The Alpha Jacket probably has the slight edge in durability, solely based on the thickness of the fabric, and has more load-carrying capability and features like the stowable hood. I see the Alpha Jacket used when wet and cold weather is a certainty, where it is worn most of the time and the extra storage in the shoulder pockets is needed. The role of the Alpha LT, as I see it, is as a garment that is compact and light enough to be packed or carried until it's needed for protection from the elements. It's light and compact enough to be brought along at the mere chance of adverse weather, where bringing a heavier garment might be cause for hesitation due to weight and size. The combination of the super-compressible Atom LT jacket/liner featured above and the Alpha LT are a great choice for covering a wide range of temperature and weather conditions when weight and packability are main concerns.
Arc'teryx LEAF Gryphon Halfshell
8/24/10 - The Gryphon Halfshell is a new offering from the LEAF (Law Enforcement and Armed Forces) division of Arc'teryx. The Gryphon is part of LEAF's new Armour Compatible Layering system. Aptly named after the legendary creature that was a hybrid of a lion and and eagle, the Gryphon is a 1/4-zip, non-insulated pullover hybrid hooded anorak that utilizes softshell fabric in areas that are covered by body armour and hardshell fabric in high-exposure areas like the shoulders and sleeves. It is designed to be armour-compatible. The Gryphon also incorporates Arc'teryx's 'Roll-and-Stow' sleeve system that enables the user to convert the sleeve configuration on the go from long to short during periods of intense physical activity.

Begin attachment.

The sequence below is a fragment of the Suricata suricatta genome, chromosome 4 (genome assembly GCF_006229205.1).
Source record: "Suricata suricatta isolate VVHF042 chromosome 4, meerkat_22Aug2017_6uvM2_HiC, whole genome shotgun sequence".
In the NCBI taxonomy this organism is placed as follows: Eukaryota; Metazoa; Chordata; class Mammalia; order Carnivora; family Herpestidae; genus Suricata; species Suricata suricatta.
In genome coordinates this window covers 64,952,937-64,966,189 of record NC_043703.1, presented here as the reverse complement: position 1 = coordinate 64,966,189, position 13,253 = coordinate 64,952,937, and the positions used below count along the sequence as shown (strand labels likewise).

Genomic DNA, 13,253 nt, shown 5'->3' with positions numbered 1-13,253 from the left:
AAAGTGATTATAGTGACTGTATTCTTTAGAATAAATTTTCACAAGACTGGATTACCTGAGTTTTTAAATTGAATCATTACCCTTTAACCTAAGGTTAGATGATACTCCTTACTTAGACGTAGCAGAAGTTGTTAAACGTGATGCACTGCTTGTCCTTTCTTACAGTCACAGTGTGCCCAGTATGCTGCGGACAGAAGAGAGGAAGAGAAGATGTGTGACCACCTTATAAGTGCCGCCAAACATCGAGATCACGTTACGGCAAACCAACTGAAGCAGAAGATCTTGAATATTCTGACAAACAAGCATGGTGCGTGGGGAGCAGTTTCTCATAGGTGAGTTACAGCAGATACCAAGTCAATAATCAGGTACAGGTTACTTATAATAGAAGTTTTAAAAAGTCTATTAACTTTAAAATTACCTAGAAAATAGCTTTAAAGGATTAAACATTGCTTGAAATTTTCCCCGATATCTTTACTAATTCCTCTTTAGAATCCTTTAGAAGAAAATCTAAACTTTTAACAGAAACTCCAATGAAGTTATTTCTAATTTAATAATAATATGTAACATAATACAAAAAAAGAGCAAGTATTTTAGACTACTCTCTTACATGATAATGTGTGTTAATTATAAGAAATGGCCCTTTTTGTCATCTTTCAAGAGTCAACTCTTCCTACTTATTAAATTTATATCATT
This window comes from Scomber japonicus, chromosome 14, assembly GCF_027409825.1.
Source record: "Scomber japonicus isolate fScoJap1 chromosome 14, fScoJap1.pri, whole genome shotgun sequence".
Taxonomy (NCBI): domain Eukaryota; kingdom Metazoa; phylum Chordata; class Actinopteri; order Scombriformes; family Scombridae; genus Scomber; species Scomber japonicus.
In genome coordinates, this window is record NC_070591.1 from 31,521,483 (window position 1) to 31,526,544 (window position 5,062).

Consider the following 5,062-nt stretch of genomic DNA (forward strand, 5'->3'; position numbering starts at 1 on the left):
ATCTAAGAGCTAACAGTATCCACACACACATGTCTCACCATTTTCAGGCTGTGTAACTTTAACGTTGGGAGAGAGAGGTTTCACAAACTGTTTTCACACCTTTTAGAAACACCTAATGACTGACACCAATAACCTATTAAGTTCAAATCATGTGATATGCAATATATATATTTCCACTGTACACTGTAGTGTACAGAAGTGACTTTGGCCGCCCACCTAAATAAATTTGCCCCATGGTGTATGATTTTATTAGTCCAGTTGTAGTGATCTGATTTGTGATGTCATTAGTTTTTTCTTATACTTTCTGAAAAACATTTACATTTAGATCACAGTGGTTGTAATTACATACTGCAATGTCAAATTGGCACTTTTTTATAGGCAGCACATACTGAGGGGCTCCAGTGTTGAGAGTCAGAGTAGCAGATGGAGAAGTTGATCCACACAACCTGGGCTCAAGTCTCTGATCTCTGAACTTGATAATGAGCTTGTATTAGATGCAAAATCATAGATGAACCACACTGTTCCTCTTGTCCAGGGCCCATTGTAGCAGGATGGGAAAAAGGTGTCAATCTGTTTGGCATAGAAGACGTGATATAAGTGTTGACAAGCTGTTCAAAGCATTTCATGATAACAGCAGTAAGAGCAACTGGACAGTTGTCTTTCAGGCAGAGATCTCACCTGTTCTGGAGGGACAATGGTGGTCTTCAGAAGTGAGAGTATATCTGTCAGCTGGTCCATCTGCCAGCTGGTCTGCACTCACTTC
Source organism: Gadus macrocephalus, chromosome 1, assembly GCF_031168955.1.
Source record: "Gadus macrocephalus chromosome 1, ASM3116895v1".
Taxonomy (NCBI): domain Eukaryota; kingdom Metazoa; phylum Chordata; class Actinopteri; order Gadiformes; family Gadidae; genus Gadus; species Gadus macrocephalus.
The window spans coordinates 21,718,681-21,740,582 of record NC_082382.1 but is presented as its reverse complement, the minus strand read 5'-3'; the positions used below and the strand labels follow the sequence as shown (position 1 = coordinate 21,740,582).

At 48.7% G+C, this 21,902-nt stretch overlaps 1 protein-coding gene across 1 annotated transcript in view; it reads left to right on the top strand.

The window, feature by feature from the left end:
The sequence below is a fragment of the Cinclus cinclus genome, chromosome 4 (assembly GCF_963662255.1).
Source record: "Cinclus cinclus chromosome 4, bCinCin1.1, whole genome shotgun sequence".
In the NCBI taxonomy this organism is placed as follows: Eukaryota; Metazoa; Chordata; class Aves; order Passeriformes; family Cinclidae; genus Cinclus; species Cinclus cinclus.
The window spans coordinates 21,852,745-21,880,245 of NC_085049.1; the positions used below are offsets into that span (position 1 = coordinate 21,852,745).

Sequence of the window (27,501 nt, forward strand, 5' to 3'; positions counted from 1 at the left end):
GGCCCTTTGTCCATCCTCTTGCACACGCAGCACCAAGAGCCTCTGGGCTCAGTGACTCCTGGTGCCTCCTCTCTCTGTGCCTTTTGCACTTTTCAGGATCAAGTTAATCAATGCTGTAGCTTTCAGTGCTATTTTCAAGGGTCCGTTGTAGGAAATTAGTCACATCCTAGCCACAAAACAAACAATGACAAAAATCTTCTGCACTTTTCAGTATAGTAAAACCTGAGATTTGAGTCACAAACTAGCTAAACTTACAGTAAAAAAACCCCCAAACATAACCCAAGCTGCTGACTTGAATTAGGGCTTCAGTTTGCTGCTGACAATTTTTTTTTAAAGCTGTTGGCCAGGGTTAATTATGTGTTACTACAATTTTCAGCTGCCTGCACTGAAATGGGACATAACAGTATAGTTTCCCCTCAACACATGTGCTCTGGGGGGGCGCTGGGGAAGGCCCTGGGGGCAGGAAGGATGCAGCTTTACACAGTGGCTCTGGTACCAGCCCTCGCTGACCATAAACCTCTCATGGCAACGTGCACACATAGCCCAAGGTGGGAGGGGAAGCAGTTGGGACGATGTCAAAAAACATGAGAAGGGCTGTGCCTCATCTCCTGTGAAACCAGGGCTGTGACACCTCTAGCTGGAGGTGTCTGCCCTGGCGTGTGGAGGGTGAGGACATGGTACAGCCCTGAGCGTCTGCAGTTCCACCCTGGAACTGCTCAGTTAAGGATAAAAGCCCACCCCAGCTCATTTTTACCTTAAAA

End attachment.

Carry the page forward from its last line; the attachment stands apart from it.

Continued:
Armour Compatible Layering - Arc'teryx's armour-compatible garments are designed to work as part of a synergistic system that includes body armour and gear as part of the layering system. By including armour as part of the system, Arc'teryx created a series of products to work in conjunction with the gear, that increases comfort, performance and versatility across a wide range of activities and environments. Two of the most distinctive features is the use of hybrid construction (soft and hard shell textile combinations), and their Roll-and-Stow sleeve system. The hybrid construction of the Gryphon provides weather-resistant protection for the user, while the stowable sleeves allow a greater range of operating temperatures for the jacket and aids in cooling the user down after hard extertion without having to take off the jacket and armour. The rolled up sleeve store underneath the shoulder pockets, leaving nothing exposed to snag. The separate shoulders, which lay on top of the sleeves give the Gryphon a very distinctive look.